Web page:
On the evening of the full Blood Moon, Andrew, Leslie and Grin venture off to make dinner in foil pods over a beach fire. I watch them from my post on anchor, they look to be having fun and this makes me happy. Andrew is stacking more and more and more wood on top of a bon fire, Leslie is picking through her new shell collection narrowing it down to just the best. Grin is….
....wait, what’s Grin doing?
As I look across the way, it seems Grin isn’t sitting on the beach as he should, but instead free floating in the bay. I squint, “Grin?” I say, softly at first. It must be a trick on my eyes, why wouldn’t he be on the beach? But then, I realize I’m right. Grin has wandered off and is free floating in the bay. No one, including Grin himself, is paying attention.
“GRIN!” I call out, hoping to get his attention. “GRIN!!!…….. GGGGRRRRRRRIIIIIIIINNNNN!”
“Oh shit,” I hear Grin say in response. He looks up from whatever world he was lost in and realizes he isn’t where he should be. He starts looking around in a panic. The wind puffs are pulling him sideways and out, out, out toward the sea.
Ooh…..what should I do, what should I do? I don’t think there is anything I can do but watch. I certainly should not lift up my anchor. I have one job: stay. on. anchor. Then, Leslie looks up. I can see her stand and point, Andrew looks up. Both of them sprint off the beach and take to swimming after Grin. He’s far away by now, and a short sprint of a swim it is not.
Each time they get close to him, a wind gust comes along and carries him a bit further away. “Grin! Face your bow into the wind!” I yell at him. Wild eyed, he tries to lean this way and that to get his bow to come around, but it just won’t. The wind gusts are too frequent and they just keep pushing him sideways. Kitty is silent, hanging uselessly off his stern.
Andrew and Leslie are tired, I can tell. Andrew has the lead. He has rolled onto his back, swimming with both arms windmilling together in big swoops. Leslie is sticking with the more traditional freestyle swim, running out of breath.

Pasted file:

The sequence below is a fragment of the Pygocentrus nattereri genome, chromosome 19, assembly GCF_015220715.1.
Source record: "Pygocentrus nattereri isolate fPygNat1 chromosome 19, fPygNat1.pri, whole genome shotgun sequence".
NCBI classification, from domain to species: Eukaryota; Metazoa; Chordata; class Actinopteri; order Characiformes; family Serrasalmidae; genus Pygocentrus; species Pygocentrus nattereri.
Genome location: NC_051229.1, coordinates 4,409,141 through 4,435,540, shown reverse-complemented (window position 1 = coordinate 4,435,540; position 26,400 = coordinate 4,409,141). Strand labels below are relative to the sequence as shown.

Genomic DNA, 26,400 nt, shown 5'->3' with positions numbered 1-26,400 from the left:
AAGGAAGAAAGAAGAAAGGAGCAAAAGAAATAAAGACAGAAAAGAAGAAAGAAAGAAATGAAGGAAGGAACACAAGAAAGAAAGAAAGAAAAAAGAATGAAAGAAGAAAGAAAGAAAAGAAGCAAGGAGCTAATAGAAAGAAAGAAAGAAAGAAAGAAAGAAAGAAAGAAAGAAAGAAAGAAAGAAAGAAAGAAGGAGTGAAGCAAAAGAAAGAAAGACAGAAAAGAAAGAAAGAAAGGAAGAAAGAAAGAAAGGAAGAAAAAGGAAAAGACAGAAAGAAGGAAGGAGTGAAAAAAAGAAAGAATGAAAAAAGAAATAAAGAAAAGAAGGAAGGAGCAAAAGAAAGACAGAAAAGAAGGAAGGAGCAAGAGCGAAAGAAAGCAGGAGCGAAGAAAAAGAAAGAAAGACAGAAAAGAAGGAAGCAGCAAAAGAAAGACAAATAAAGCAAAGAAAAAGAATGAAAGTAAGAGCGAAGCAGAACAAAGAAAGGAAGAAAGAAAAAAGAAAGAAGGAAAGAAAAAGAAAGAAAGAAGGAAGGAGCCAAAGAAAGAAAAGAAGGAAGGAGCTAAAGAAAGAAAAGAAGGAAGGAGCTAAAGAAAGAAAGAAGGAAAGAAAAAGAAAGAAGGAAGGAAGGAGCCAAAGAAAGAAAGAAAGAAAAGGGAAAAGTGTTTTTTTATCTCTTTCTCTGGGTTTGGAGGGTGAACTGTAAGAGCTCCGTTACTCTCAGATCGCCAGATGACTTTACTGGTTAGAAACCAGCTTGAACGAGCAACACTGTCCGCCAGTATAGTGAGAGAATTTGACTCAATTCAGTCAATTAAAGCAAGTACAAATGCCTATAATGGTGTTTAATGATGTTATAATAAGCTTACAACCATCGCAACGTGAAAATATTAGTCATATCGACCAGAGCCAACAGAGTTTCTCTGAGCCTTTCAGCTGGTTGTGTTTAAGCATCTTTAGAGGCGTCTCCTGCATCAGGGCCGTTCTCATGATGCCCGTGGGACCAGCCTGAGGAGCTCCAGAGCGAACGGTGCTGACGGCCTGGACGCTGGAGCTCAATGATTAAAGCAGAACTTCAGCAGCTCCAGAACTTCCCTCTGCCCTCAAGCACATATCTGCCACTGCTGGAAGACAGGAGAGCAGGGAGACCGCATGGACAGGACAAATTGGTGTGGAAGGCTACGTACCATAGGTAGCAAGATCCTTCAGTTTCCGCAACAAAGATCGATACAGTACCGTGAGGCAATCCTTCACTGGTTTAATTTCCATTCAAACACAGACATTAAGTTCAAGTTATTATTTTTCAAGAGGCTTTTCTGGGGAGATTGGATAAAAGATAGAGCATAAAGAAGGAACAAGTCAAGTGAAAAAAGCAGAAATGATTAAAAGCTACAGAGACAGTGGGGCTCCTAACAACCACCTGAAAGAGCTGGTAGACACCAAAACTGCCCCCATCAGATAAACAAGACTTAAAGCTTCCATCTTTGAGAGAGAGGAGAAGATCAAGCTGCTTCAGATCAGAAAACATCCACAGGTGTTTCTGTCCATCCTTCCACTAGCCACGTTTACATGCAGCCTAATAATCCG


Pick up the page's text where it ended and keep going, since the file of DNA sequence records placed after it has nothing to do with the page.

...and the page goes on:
Finally, to my relief, Andrew grabs onto Grin’s painter and pulls the two of them together. He dangles on the side long enough to catch his breath and hoists himself aboard. Leslie catches up and boards Grin, too.
“Grin!” Leslie reprimands him and shakes her head, but she knows whose fault this really is. No one set his anchor. They just pulled him up on the sand, but as the tide came up the wind was able to blow him away.
They putter Kitty back toward the beach, climb out and firmly sent Grin’s anchor in the sand. “You’re not going anywhere this time!” Leslie says as she digs the flukes deep.
Later that night, Grin arrives at the side of my hull subdued and shaken. What if? “It’s okay, Grin, all is well. All is well.” I try to soothe him, but I know how he feels. Andrew ties him up to my stern with three different lines, and Osmond offers to take a Grin watch. This helps Grin feel a bit better. These things happen so fast, sometimes. We need to remain careful.
At sunrise the morning of the sixth day, the wind stops. Clouds of mist roll in over the anchorage, and a soft rain falls. The Birthday Anchor held, never dragged an inch. I’m in one piece, Grin and Kitty are still with us, and Leslie has finished Game of Thrones Seasons 1-5. All is well.